India

Balancing climate policy and development

India has aggressive renewable energy targets and industry energy efficiency policies, but faces significant infrastructure challenges, which may derail otherwise good policy. India is growing rapidly and represented 8% of the increase in global energy-related CO₂ emissions between 2000 and 2010.

sectorIndustry

These graphs show the changes in emissions, emissions drivers, and policy in the Industry sector in India

 
 
 

Emissions Greenhouse gas emissions


Emissions have risen, but not as rapidly as production.

     
     
     
     

    Emissions Drivers Sectoral intensity changes


    Indian industry largely improved in efficiency, although performance at a sectoral level was mixed. The steel industry emissions intensity increased due to an increase in primary steel production versus scrap.

       
       
       
       

      Policy National energy conservation award scheme


      Indian policy towards industrial energy efficiency effectively began in the 2000s, which saw the creation of a number of programs targeting high-visibility energy efficiency programs, the largest of which, the National Conservation Award Scheme, has seen increasing participation over the last decade.

         
        • Policies prior to 1990 focused on improving the functioning of public sector undertakings and (in general) aimed to improve technology and productivity.

          • Policy Barriers

            • Policy prior to 1980 aimed to facilitate establishment of basic industries and building core infrastructure
            • Industrial Policy of 1980 aimed to promote domestic competition, technological advancement, and modernization of industries
              Measures also taken to improve efficiency of public sector undertakings
            • The Seventh Plan (1985-1990) focused on technical and talent improvement measures to improve productivity, quality, and reduce cost of production
              Public sector was freed from a number of regulatory constraints and was given greater autonomy
            • Air Act of 1981 established Central and State Pollution Control Boards for data collection and enforcement (Greenstone 2011)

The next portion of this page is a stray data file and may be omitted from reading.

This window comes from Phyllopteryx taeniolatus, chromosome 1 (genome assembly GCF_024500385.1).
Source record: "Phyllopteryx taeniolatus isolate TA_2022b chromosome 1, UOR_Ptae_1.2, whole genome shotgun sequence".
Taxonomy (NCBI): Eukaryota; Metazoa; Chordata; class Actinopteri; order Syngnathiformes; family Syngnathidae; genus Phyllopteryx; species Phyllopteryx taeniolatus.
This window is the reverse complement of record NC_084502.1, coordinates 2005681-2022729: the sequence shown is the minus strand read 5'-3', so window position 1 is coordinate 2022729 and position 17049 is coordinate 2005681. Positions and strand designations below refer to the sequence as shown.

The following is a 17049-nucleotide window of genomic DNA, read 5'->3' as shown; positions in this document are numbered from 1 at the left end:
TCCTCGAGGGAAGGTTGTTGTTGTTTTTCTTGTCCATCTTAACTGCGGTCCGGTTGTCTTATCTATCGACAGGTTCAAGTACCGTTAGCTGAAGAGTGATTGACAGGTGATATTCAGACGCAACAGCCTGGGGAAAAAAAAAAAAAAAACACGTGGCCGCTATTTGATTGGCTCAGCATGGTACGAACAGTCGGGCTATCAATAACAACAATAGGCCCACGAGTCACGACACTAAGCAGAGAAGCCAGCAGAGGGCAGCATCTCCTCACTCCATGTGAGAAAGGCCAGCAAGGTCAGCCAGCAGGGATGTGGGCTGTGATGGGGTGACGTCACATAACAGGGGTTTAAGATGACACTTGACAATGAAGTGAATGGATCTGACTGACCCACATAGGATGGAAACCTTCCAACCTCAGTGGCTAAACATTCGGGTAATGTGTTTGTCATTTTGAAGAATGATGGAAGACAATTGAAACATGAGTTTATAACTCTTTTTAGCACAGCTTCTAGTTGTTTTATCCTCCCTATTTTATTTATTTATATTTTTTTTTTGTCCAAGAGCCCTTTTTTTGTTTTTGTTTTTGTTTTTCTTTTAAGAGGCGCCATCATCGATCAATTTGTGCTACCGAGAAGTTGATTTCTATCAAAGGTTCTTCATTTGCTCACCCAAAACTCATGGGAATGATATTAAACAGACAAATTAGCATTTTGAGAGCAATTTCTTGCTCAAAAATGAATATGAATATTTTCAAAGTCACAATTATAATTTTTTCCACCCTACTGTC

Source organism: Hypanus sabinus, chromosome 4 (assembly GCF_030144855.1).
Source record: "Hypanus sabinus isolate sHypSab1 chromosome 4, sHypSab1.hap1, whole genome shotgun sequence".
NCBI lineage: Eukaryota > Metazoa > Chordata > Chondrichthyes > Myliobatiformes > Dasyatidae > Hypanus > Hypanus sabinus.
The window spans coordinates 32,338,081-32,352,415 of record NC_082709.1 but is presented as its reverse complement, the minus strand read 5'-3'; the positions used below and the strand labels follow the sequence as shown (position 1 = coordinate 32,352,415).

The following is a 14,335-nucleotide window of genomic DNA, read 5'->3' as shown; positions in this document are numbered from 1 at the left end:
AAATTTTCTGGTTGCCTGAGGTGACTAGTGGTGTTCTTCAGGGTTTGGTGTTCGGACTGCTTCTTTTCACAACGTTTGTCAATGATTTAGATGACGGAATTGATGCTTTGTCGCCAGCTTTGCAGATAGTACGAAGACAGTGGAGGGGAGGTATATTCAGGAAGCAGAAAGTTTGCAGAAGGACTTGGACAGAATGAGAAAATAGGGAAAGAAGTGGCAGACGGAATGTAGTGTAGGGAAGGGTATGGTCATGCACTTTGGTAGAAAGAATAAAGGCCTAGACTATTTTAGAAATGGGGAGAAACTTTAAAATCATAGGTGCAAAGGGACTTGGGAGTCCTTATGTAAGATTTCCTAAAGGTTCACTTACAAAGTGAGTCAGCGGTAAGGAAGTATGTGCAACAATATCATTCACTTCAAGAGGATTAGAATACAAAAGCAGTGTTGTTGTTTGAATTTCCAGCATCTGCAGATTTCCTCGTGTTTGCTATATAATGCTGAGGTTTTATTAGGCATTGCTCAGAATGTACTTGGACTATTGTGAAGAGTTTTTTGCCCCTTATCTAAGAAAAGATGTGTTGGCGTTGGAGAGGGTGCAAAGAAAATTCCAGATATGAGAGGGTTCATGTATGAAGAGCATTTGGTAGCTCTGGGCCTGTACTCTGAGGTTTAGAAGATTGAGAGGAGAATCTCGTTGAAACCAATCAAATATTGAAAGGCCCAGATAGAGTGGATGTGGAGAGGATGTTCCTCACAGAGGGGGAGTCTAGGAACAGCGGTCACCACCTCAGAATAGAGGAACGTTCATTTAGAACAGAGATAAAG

• Environment Protection Act, 1986
              Centralized environmental control
              Gave Ministry of Environment and Forests power to close firms violating pollution regulations (Reich 1992)
          • Underlying changes

            • Industries advanced technologically and increased scale of operations (e.g., automotive, cement, cotton spinning, food processing, and yarn industries)
            • Development of lesser developed areas commenced under Growth Centre Scheme (1988), driving building of critical infrastructure
            • Bhopal Disaster of 1984 prompted new attention to environmental protection (Greenstone 2011)
            • GDP grew nearly 94% (from USD 150.86 billion in 1980 to USD 292.92 billion in 1990) (World Bank 2012)
        • India took on major industrial reforms in 1991 as the country faced an unprecedented balance of payments crisis.

          • Policy Barriers

            • New Industrial Policy, 1991
              Removed licensing requirements for the majority of industries, with only 15 industries requiring compulsory licensing post-April 1993
              Foreign investment permitted up to 51% in high priority sectors (e.g., software, electrical equipment, hotel and tourism)
              Reduced number of industries exclusively reserved for public sector from 17 to 8 sectors
          • Underlying changes

            • Foreign Direct Investment (FDI) increased from INR 10.9 billion in 1992 to INR 107.3 billion by 2000 (Ministry of Commerce & Industry 2013)
            • GDP increased by 54% from USD 292.92 billion in 1990 to 450.48 billion in 2000 (World Bank 2012)
            • Consumption of finished steel increased from 14.84 million tonnes in 1991-92 to 27.65 million tonnes by 2000-01 (Ministry of Steel 2012)
        • The Indian economy continued to liberalize as benefits of the 1991 reforms started accruing.

          • Policy Barriers

            • Continued economic liberalization
              By start of next decade, only six industries required licensing
              Only three industries reserved for the state sector as of 2012
              Various policy measures increased private participation in key infrastructure sectors (e.g., telecommunication, roads, ports) (Jadhav 2005)
              100% foreign equity participation permitted in construction and maintenance of roads and bridges
              FDI limits raised to 74% for private banking and 100% for oil exploration, petroleum product marketing, petroleum product pipelines, natural gas and LNG pipelines, and periodic publications in 2004
          • Underlying changes

            • GDP increased by over 200% over the decade from USD 450.48 billion in 2000 to 1,380.64 billion in 2010 (World Bank 2012)
            • Consumption of finished steel increased from 27.65 million tonnes in 2000-01 to 66.42 million tonnes by 2010-11 (Ministry of Steel 2012)